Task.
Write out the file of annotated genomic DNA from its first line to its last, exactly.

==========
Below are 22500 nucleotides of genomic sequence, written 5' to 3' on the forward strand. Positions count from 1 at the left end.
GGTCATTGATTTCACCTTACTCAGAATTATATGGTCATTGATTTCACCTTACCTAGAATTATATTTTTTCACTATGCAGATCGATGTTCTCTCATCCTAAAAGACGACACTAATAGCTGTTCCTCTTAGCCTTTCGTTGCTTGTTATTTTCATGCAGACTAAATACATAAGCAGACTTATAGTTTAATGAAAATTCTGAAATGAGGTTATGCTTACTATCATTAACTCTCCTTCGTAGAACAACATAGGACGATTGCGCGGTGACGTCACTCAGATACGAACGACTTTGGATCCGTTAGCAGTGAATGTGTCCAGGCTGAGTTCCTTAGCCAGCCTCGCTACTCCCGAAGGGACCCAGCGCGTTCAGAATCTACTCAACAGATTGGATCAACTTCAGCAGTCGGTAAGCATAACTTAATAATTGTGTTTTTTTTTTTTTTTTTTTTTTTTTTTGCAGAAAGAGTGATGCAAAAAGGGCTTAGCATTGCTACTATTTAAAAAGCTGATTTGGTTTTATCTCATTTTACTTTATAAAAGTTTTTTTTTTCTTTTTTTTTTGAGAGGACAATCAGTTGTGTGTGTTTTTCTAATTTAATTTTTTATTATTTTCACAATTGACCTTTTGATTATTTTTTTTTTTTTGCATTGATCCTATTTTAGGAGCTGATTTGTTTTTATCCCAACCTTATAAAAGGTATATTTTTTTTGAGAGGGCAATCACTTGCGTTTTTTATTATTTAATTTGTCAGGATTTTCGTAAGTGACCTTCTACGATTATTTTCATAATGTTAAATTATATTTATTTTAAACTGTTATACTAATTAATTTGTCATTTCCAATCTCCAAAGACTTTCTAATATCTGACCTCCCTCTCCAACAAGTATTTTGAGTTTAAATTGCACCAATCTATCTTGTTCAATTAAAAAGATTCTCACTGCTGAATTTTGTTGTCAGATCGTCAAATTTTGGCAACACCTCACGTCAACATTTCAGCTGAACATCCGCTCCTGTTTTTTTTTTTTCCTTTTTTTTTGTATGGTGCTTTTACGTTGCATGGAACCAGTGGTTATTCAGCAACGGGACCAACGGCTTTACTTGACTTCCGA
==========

Below are 22500 nucleotides of genomic sequence, written 5' to 3' on the forward strand. Positions count from 1 at the left end.
GGTCATTGATTTCACCTTACTCAGAATTATATGGTCATTGATTTCACCTTACCTAGAATTATATTTTTTCACTATGCAGATCGATGTTCTCTCATCCTAAAAGACGACACTAATAGCTGTTCCTCTTAGCCTTTCGTTGCTTGTTATTTTCATGCAGACTAAATACATAAGCAGACTTATAGTTTAATGAAAATTCTGAAATGAGGTTATGCTTACTATCATTAACTCTCCTTCGTAGAACAACATAGGACGATTGCGCGGTGACGTCACTCAGATACGAACGACTTTGGATCCGTTAGCAGTGAATGTGTCCAGGCTGAGTTCCTTAGCCAGCCTCGCTACTCCCGAAGGGACCCAGCGCGTTCAGAATCTACTCAACAGATTGGATCAACTTCAGCAGTCGGTAAGCATAACTTAATAATTGTGTTTTTTTTTTTTTTTTTTTTTTTTTTTGCAGAAAGAGTGATGCAAAAAGGGCTTAGCATTGCTACTATTTAAAAAGCTGATTTGGTTTTATCTCATTTTACTTTATAAAAGTTTTTTTTTTCTTTTTTTTTTGAGAGGACAATCAGTTGTGTGTGTTTTTCTAATTTAATTTTTTATTATTTTCACAATTGACCTTTTGATTATTTTTTTTTTTTTGCATTGATCCTATTTTAGGAGCTGATTTGTTTTTATCCCAACCTTATAAAAGGTATATTTTTTTTGAGAGGGCAATCACTTGCGTTTTTTATTATTTAATTTGTCAGGATTTTCGTAAGTGACCTTCTACGATTATTTTCATAATGTTAAATTATATTTATTTTAAACTGTTATACTAATTAATTTGTCATTTCCAATCTCCAAAGACTTTCTAATATCTGACCTCCCTCTCCAACAAGTATTTTGAGTTTAAATTGCACCAATCTATCTTGTTCAATTAAAAAGATTCTCACTGCTGAATTTTGTTGTCAGATCGTCAAATTTTGGCAACACCTCACGTCAACATTTCAGCTGAACATCCGCTCCTGTTTTTTTTTTTTCCTTTTTTTTTGTATGGTGCTTTTACGTTGCATGGAACCAGTGGTTATTCAGCAACGGGACCAACGGCTTTACTTGACTTCCGA